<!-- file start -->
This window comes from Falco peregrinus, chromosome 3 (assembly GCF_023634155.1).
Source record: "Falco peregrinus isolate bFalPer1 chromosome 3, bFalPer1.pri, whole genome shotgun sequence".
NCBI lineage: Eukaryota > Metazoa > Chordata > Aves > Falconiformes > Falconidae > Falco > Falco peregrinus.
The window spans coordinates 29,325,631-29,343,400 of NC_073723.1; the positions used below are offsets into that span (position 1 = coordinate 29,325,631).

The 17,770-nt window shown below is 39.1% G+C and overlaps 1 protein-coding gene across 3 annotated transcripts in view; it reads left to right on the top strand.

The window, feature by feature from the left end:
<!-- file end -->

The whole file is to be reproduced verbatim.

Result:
This window comes from Falco peregrinus, chromosome 3 (assembly GCF_023634155.1).
Source record: "Falco peregrinus isolate bFalPer1 chromosome 3, bFalPer1.pri, whole genome shotgun sequence".
NCBI lineage: Eukaryota > Metazoa > Chordata > Aves > Falconiformes > Falconidae > Falco > Falco peregrinus.
The window spans coordinates 29,325,631-29,343,400 of NC_073723.1; the positions used below are offsets into that span (position 1 = coordinate 29,325,631).

The 17,770-nt window shown below is 39.1% G+C and overlaps 1 protein-coding gene across 3 annotated transcripts in view; it reads left to right on the top strand.

The window, feature by feature from the left end: